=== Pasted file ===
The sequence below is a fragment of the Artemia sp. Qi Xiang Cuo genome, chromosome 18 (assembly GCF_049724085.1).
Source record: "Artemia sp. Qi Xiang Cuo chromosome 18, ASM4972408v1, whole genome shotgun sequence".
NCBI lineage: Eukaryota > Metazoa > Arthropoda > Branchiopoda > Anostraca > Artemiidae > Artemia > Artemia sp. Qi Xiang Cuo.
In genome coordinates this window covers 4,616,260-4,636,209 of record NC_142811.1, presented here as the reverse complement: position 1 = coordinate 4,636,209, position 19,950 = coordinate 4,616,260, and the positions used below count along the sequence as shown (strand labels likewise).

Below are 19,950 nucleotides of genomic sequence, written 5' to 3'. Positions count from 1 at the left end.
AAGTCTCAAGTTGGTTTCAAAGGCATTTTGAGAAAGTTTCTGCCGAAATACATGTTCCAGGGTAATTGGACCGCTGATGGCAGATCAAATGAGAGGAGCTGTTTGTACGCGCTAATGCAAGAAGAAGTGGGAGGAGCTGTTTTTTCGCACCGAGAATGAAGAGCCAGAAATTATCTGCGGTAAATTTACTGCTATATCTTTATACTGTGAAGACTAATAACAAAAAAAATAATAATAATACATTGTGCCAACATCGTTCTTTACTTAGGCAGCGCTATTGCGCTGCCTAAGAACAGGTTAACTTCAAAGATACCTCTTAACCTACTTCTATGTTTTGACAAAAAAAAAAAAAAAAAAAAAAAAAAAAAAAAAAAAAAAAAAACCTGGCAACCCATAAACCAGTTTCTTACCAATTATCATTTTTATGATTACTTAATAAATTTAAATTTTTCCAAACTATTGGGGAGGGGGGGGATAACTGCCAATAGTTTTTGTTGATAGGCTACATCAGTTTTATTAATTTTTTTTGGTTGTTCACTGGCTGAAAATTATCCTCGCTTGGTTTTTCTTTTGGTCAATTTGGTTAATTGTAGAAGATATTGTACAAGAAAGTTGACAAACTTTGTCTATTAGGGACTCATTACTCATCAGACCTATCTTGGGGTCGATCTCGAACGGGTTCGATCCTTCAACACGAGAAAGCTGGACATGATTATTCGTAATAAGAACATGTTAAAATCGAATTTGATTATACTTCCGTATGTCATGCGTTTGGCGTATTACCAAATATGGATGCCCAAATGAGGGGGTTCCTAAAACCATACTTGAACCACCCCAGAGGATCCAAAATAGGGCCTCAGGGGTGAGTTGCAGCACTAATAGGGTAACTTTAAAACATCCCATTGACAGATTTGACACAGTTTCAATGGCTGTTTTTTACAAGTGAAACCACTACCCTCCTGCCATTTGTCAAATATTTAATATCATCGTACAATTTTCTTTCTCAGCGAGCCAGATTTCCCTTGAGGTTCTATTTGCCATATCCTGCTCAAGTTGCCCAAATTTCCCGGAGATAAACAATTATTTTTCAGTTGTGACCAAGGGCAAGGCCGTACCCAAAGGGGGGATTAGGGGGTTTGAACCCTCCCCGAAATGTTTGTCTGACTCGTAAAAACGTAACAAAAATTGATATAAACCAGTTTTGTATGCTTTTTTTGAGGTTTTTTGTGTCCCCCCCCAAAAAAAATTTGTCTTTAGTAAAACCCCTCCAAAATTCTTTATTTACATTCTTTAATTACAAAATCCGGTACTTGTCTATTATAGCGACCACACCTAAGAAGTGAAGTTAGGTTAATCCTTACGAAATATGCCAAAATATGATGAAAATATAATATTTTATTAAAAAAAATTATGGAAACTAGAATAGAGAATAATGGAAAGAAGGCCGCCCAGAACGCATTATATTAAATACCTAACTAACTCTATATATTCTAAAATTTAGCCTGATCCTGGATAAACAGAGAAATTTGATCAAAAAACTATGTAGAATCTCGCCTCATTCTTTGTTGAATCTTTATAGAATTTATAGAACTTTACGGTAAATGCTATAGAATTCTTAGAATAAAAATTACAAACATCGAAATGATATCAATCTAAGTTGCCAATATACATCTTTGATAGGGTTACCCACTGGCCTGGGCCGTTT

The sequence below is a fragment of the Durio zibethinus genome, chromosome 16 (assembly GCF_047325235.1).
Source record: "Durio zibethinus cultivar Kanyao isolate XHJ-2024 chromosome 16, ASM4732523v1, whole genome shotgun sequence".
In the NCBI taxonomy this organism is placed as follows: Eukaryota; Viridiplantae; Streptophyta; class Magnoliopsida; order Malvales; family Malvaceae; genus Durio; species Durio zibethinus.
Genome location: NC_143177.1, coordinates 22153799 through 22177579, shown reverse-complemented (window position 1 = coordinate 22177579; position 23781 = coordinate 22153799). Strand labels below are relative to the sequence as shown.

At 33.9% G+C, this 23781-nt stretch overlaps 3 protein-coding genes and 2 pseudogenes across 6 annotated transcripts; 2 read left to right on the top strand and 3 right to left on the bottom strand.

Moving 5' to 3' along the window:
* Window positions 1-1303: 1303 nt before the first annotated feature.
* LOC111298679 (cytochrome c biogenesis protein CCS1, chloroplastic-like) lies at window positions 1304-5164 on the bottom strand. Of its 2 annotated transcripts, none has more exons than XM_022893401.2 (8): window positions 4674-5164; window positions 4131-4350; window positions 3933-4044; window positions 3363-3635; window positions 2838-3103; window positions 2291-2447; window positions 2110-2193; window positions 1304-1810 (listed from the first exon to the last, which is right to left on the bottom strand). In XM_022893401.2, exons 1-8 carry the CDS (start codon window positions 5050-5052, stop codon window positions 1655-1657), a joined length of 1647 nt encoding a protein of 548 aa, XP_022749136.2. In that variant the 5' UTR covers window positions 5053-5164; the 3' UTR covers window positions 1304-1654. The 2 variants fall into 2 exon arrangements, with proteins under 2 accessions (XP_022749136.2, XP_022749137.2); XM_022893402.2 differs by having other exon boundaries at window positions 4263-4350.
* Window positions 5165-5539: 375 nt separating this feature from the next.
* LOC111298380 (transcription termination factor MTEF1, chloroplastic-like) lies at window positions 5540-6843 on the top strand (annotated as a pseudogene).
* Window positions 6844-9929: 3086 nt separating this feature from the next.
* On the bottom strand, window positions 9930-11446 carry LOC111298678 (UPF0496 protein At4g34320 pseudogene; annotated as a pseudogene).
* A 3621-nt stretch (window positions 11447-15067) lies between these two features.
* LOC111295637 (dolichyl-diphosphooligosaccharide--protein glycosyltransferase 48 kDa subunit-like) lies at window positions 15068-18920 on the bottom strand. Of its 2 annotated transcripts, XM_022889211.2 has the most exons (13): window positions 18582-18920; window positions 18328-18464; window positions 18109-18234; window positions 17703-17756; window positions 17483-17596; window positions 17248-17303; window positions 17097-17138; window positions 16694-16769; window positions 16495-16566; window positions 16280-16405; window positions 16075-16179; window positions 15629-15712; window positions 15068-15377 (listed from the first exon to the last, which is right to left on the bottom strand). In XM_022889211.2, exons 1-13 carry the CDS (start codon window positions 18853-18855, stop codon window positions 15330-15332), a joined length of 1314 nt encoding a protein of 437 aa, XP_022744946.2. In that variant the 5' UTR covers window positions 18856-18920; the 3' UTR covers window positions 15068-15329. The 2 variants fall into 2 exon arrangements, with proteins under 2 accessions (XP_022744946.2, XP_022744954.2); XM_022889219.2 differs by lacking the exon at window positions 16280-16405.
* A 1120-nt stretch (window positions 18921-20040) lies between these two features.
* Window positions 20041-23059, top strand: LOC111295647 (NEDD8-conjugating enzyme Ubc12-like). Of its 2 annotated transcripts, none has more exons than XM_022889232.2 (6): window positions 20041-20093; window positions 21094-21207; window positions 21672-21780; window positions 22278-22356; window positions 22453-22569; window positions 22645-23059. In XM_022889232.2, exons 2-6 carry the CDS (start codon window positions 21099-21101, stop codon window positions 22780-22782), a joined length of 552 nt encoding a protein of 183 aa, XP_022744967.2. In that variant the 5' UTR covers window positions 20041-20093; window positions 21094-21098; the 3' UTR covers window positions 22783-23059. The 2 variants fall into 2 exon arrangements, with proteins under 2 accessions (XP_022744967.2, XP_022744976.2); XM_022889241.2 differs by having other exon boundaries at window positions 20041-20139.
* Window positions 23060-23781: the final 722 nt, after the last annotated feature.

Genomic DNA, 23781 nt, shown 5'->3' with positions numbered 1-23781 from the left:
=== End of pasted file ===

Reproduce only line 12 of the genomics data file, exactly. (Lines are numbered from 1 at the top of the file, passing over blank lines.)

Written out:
Moving 5' to 3' along the window: